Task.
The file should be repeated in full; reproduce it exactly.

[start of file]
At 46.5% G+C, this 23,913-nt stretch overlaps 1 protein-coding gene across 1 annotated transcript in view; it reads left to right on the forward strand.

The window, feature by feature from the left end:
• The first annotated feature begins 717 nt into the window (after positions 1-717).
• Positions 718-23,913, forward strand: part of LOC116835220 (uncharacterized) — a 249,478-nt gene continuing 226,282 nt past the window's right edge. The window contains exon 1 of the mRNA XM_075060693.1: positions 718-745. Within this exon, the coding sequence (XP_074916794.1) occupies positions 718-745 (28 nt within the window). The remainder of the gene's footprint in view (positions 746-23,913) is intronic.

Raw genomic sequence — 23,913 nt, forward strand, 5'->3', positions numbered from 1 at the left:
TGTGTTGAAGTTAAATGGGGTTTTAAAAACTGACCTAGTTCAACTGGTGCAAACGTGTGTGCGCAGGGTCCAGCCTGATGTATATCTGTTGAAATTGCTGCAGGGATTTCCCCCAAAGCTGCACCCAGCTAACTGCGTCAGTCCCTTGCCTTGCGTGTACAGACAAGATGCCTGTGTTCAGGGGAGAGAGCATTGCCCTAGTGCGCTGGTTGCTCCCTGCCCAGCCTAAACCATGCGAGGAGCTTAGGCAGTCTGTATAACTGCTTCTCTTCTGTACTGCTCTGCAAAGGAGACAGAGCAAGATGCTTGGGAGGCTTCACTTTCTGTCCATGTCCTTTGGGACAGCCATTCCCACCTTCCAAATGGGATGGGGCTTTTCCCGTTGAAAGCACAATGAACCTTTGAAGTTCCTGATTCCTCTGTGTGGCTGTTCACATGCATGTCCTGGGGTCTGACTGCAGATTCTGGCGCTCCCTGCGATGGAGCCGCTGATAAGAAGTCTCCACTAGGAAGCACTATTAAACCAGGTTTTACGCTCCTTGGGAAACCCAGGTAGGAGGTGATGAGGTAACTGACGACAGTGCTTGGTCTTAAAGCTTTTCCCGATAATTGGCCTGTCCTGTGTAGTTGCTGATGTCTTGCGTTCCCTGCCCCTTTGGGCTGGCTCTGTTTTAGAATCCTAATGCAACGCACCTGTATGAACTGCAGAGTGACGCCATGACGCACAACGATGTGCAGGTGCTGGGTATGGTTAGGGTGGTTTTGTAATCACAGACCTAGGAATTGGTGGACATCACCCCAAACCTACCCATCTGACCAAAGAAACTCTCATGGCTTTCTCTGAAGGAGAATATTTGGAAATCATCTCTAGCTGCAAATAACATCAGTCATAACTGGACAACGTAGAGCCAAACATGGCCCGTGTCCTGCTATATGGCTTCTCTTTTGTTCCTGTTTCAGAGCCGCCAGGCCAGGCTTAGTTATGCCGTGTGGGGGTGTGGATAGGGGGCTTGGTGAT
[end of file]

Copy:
At 46.5% G+C, this 23,913-nt stretch overlaps 1 protein-coding gene across 1 annotated transcript in view; it reads left to right on the forward strand.

The window, feature by feature from the left end:
• The first annotated feature begins 717 nt into the window (after positions 1-717).
• Positions 718-23,913, forward strand: part of LOC116835220 (uncharacterized) — a 249,478-nt gene continuing 226,282 nt past the window's right edge. The window contains exon 1 of the mRNA XM_075060693.1: positions 718-745. Within this exon, the coding sequence (XP_074916794.1) occupies positions 718-745 (28 nt within the window). The remainder of the gene's footprint in view (positions 746-23,913) is intronic.

Raw genomic sequence — 23,913 nt, forward strand, 5'->3', positions numbered from 1 at the left:
TGTGTTGAAGTTAAATGGGGTTTTAAAAACTGACCTAGTTCAACTGGTGCAAACGTGTGTGCGCAGGGTCCAGCCTGATGTATATCTGTTGAAATTGCTGCAGGGATTTCCCCCAAAGCTGCACCCAGCTAACTGCGTCAGTCCCTTGCCTTGCGTGTACAGACAAGATGCCTGTGTTCAGGGGAGAGAGCATTGCCCTAGTGCGCTGGTTGCTCCCTGCCCAGCCTAAACCATGCGAGGAGCTTAGGCAGTCTGTATAACTGCTTCTCTTCTGTACTGCTCTGCAAAGGAGACAGAGCAAGATGCTTGGGAGGCTTCACTTTCTGTCCATGTCCTTTGGGACAGCCATTCCCACCTTCCAAATGGGATGGGGCTTTTCCCGTTGAAAGCACAATGAACCTTTGAAGTTCCTGATTCCTCTGTGTGGCTGTTCACATGCATGTCCTGGGGTCTGACTGCAGATTCTGGCGCTCCCTGCGATGGAGCCGCTGATAAGAAGTCTCCACTAGGAAGCACTATTAAACCAGGTTTTACGCTCCTTGGGAAACCCAGGTAGGAGGTGATGAGGTAACTGACGACAGTGCTTGGTCTTAAAGCTTTTCCCGATAATTGGCCTGTCCTGTGTAGTTGCTGATGTCTTGCGTTCCCTGCCCCTTTGGGCTGGCTCTGTTTTAGAATCCTAATGCAACGCACCTGTATGAACTGCAGAGTGACGCCATGACGCACAACGATGTGCAGGTGCTGGGTATGGTTAGGGTGGTTTTGTAATCACAGACCTAGGAATTGGTGGACATCACCCCAAACCTACCCATCTGACCAAAGAAACTCTCATGGCTTTCTCTGAAGGAGAATATTTGGAAATCATCTCTAGCTGCAAATAACATCAGTCATAACTGGACAACGTAGAGCCAAACATGGCCCGTGTCCTGCTATATGGCTTCTCTTTTGTTCCTGTTTCAGAGCCGCCAGGCCAGGCTTAGTTATGCCGTGTGGGGGTGTGGATAGGGGGCTTGGTGAT